Retirement community – an idea

The AWWA Senior Home community article in the Sunday Times (26/6)  is an eye-opener on how it operates.   There is a lot of freedom of movement for the residents. I think this is a good model for a retirement village, Sg style.

The studio apartment blocks can easily be adapted to a retirement community by following the AWWA Senior Home model. As the occupants of the studio apartments are owners of the apartments, they would need to pay a fee for the services provided, hence it is important that the retirement community of studio apartments be managed  by a govt. department to keep costs affordable for the residents.

Recently I visited a friend who got a studio apartment in Hougang. She told me her neighbouring units are taken but the occupants are seldom at home. This  implies  that these elderly buyers of the studio apartments have a place to stay but thought it a good measure to buy a studio apartment. These early birds.

Now my friend, flushed with cash by downgrading to a studio apartment,  is going on a  tour of Europe.  Life is good. :)

This entry was posted in Retirement issues and tagged by Jassmine Teo. Bookmark the permalink.

About Jassmine Teo

I came to know about the SHC from eNN (Seng Kang). My interests are varied. I write on the forum regularly to improve my writing. In my autumn years, my priority is voluntary service. Hope to meet like-minded people and help initiate a programme/project for the disabled like the hearing impaired.

3 thoughts on “Retirement community – an idea

  1. I guess your friend and like-minded people see value in the studio properties as investments than a place to retire. Interesting, what is this idea you have on the retirement community?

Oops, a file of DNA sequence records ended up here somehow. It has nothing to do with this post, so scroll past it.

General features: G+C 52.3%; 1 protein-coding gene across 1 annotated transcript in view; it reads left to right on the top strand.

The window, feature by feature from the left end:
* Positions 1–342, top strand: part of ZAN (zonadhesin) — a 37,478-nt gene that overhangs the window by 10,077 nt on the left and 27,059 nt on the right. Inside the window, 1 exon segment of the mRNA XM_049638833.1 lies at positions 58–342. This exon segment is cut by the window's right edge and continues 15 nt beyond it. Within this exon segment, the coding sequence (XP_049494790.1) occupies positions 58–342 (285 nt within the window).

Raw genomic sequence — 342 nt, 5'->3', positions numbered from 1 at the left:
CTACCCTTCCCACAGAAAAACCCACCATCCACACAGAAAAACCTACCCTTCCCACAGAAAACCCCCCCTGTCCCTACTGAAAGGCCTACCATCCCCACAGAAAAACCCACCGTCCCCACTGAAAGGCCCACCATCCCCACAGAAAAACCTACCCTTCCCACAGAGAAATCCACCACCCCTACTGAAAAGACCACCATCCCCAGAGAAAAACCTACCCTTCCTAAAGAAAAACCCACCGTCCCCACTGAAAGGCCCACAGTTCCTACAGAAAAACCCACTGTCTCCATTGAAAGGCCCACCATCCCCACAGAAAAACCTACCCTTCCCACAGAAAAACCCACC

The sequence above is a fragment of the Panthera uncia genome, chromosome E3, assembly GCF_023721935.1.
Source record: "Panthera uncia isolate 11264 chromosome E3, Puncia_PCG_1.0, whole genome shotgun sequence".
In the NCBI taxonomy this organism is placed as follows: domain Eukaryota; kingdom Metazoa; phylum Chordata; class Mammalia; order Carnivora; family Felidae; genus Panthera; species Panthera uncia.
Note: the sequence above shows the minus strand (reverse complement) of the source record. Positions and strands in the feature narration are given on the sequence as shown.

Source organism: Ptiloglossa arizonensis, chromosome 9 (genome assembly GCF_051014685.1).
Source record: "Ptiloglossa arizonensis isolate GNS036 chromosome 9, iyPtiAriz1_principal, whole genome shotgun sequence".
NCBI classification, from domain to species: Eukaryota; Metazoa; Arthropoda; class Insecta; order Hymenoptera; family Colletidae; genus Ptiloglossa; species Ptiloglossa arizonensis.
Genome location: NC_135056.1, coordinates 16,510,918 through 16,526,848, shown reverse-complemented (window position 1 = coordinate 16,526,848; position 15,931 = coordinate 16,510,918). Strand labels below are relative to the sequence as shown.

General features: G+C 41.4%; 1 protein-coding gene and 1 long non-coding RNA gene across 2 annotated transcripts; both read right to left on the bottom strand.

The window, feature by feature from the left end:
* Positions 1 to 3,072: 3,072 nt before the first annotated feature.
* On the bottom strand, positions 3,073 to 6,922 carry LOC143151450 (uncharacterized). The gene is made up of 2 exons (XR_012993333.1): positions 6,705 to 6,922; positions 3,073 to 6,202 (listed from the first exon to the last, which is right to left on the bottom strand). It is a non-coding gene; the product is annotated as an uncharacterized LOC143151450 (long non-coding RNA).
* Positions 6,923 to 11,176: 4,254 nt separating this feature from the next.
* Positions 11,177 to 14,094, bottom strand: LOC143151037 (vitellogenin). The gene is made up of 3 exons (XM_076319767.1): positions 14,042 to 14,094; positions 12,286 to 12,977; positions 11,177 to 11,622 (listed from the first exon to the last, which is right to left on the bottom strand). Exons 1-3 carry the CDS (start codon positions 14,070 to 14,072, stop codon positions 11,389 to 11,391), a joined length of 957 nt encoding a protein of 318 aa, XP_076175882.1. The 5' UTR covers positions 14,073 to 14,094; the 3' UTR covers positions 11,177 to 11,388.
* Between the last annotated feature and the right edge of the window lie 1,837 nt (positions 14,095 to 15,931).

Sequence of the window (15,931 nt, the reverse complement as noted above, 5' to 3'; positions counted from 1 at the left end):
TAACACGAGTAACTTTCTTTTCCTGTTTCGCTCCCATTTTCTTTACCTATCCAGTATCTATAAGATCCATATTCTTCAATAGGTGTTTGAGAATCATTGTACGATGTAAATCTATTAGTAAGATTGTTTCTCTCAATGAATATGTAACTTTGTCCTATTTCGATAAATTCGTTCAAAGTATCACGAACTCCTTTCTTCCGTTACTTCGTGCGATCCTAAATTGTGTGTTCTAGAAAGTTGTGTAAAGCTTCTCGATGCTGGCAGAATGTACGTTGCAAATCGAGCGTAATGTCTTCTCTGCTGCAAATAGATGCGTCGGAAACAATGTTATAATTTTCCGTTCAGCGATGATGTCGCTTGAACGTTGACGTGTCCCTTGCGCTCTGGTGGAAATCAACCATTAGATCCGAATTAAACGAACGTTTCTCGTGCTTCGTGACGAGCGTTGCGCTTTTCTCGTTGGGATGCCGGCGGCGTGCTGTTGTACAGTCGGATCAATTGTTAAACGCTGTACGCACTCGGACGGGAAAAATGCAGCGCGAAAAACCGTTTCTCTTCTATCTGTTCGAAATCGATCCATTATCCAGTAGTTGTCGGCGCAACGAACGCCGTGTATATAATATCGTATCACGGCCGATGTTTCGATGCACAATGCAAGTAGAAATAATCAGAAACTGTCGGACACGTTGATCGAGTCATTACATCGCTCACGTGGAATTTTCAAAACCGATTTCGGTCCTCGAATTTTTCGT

Personally, I am not sure if I am comfortable with studio units. I wish to live with siblings and/or children. Staying alone is a harsh environment as we aged.

    Terence Seah

  2. Studio apartments are not investment as they cannot be sold in the open market. It is a way for an elderly to have more cash by downgrading. Those elderly who bought studio apartments but are living with their children and grandchildren are making sure they have a place to go if they have conflict with their children. Meanwhile they now have the cash to go on trips with their friends, etc. It’s a win-win situation for the elderly.

    My idea of a retirement community is modelled on the AWWA Senior Home managed by AWWA. The residents in the AWWA senior home are elderly poor, with no one to depend on. They are looked after by the staff in the Home but at the same time, they have almost ‘unlimited’ freedom to roam outside the Home (Gates are locked at !0 p.m. I think). And they are allowed to marry another resident and live in a unit as a married couple. Great, isn’t it?

    It is not difficult to convert a studio apartment block to a community living block with a full time staff to manage the residents’ welfare, but many studio apartment dwellers are able bodied and guard their privacy, I think a ‘referendum’ of sorts need to be held before the conversion. Perhaps HDB could start with a pilot project.

    • Hi Jassmine,

      I see what you are championing. Having been with this club for more than 10 years, I think many of our members are unlikely to raise their hands to follow suit; although there may be a demand.

      When SHC did the overseas retirement discussion some 7 years ago, many of the thoughts focused on staying with existing family members. I am not sure how many of our members would stay alone in a studio unit, as you described; although we do read from time to time in the papers of sad happenins with alone elderlies.

      Interesting, overseas and one country that I am familiar with, Australia, staying along or with spouse in a standalone studio unit seem to work well. Your idea of regroup HDB flats to form a retirement community is probably working somewhere in Singapore, although I am not sure where.

      Great discussion, I enjoying following up your thots as one day, some of us will have the need, soon.

      Terence Seah

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